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  1. #1
    djkloss's Avatar
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    bromoil bleach for the timid

    I was wondering......

    Is it necessary to use hydrochloric acid or sulfuric acid when making a bleach solution? I'm not a chemist and am very reluctant to try mixing these. Is there such a thing as a pre-mixed bleach that can be used for bromoil, or is there another recipe that is a bit safer? I have an Ohaus triple gram (?) scale for mixing dry chemistry, but the acid scares me a bit.

    I love the look of bromoils and would really like to try it.

    Also, what is the recommendation for exhaust systems? I manage to get along with out it while using selenium/sepia split toning in an 'open' basement without too much trouble and am wondering if there is an issue when mixing bromoil bleach.

    Thanks in advance.......

    Dorothy

  2. #2
    gandolfi's Avatar
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    From where have you your recipie?
    I have never heard og adding any acids to the bromoil bleach... (unless I am from Denmark, and not understanding anything...)

    I use (from memory): potassium bromide - copper sulfate and potassium dichromate...

    (My recipie is slightly different than the one ex Gene Laughter uses, as I am doing this using liquid emulsions as matrix'es and not "normal" paper (can't seem to get it to work)

    Care should be taken with especially the dichromate! (don't inhale - drink - eat - touch it... - use it in a well ventilated place. AND when disposing it - don't pour it in the sink... it is very damaging to the water inviroment...)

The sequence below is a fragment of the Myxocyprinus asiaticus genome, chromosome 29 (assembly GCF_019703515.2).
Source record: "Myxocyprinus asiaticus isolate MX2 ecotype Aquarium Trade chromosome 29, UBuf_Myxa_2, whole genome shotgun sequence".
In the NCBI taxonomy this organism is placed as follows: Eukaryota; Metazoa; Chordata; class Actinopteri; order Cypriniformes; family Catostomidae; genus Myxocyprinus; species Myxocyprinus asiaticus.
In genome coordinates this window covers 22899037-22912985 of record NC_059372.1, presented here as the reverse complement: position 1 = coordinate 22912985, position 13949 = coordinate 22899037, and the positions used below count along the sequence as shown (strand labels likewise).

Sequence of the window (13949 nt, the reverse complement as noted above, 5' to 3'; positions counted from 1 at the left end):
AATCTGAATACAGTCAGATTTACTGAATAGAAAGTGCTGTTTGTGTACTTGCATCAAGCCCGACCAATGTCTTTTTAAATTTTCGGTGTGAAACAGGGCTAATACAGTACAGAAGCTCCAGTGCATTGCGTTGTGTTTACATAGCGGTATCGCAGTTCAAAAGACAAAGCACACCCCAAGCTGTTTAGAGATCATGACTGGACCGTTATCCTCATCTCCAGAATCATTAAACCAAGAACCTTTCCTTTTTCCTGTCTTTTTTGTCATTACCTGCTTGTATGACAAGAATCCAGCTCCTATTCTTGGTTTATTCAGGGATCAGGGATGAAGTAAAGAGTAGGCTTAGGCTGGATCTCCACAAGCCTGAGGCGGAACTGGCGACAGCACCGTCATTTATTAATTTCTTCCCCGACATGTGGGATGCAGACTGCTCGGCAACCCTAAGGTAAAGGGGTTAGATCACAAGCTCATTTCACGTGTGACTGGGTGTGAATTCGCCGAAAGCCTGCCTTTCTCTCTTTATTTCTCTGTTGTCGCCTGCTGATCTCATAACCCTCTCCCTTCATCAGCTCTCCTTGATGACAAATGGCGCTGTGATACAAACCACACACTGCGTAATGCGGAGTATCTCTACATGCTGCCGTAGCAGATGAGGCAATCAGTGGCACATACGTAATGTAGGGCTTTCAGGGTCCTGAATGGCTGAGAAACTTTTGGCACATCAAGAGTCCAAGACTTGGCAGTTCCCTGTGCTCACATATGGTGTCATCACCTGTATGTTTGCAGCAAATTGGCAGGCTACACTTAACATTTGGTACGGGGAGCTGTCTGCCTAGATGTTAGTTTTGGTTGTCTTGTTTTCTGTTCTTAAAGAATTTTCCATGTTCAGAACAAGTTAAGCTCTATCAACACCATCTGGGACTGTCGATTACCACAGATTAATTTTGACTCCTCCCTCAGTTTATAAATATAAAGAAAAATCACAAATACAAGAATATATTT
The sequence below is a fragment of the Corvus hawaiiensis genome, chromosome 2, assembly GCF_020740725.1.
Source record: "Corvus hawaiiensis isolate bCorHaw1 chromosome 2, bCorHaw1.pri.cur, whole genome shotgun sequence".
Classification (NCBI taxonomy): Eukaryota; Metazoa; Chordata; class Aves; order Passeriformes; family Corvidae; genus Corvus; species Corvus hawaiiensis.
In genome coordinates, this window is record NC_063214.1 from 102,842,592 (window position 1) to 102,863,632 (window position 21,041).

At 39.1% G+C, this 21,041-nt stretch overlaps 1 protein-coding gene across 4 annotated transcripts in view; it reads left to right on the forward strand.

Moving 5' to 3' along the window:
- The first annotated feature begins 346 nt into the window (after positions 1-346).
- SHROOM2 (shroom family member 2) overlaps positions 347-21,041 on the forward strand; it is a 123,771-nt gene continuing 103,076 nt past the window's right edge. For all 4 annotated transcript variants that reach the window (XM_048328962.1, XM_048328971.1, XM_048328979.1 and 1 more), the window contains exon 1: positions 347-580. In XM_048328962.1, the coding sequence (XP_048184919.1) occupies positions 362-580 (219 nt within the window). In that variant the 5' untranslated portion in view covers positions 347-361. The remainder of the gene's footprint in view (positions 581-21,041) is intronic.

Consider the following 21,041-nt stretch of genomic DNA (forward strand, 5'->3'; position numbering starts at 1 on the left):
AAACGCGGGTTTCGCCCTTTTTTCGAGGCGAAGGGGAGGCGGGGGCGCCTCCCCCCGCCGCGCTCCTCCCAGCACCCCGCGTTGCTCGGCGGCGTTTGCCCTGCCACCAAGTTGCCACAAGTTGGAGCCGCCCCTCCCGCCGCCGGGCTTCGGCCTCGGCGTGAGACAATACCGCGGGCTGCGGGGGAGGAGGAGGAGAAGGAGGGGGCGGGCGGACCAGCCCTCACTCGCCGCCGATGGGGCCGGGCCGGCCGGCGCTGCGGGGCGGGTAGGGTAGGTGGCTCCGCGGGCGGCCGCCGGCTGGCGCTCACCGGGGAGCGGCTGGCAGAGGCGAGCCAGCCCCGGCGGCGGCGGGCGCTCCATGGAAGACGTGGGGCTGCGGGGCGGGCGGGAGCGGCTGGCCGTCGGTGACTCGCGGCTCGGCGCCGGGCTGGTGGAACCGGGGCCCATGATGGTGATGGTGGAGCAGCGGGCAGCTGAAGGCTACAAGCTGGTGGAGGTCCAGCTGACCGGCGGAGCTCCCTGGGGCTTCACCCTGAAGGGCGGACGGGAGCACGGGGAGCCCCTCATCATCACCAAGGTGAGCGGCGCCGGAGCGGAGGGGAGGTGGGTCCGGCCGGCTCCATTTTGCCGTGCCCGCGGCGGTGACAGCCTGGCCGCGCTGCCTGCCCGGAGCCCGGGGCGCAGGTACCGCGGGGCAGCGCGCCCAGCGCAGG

3. #3
    djkloss's Avatar
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    I found an old (1943) publication by "Camerette" Photographic Series called "Bromoil Printing Made Easy" by Hugo P. Rudinger which gives a bleach formula:

    20 drops of pure sulphuric acid in 12 1/2 oz water. Then dissolve the following in the order given:
    Copper Sulphate 1 oz.
    Potassium Bromide 1 oz.
    Potassium Bichromate 25 grains.

    Then he goes on to say "This gives a stock solution which, for use, is diluted 1 part solution to 4 parts water..."

  4. #4
    Gene_Laughter's Avatar
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    Some say the acid assists in softening the gelatin, thus making the matrix easier to ink. I haven't found that it makes any difference in the inking for me. I never use acid in my bromoil bleach. My recipe: 70 mls of 10% copper sulphate. 70 mls of 10% pot bromide. 30 mls 1% pot dichromate. Distilled water to make I liter. Constant agitation for 8 minutes. This mixture will bleach/tan about ten 8x10 matrices.

    Cheers,

    Gene

  5. #5
    djkloss's Avatar
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    Thank you so much for your replies. I am really looking forward to this adventure!

  6. #6

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    Check the "Darkroom Cookbook". You can substitute sodium bisulfate for sulfuric acid in most bleaches that call for it, although the quantities are fairly large. Sodium bisulfate plus sodium chloride can often be substituted for hydrochloric acid. Sulfamic acid is an often used dry substitute for sulfuric acid. (Warning: sulfamic acid is a strong acid, and it is just as dangerous as concentrated sulfuric. But it is a lot easier to handle.) Cupric chloride in a bleach is an interesting possibility, but I haven't tried it.



 

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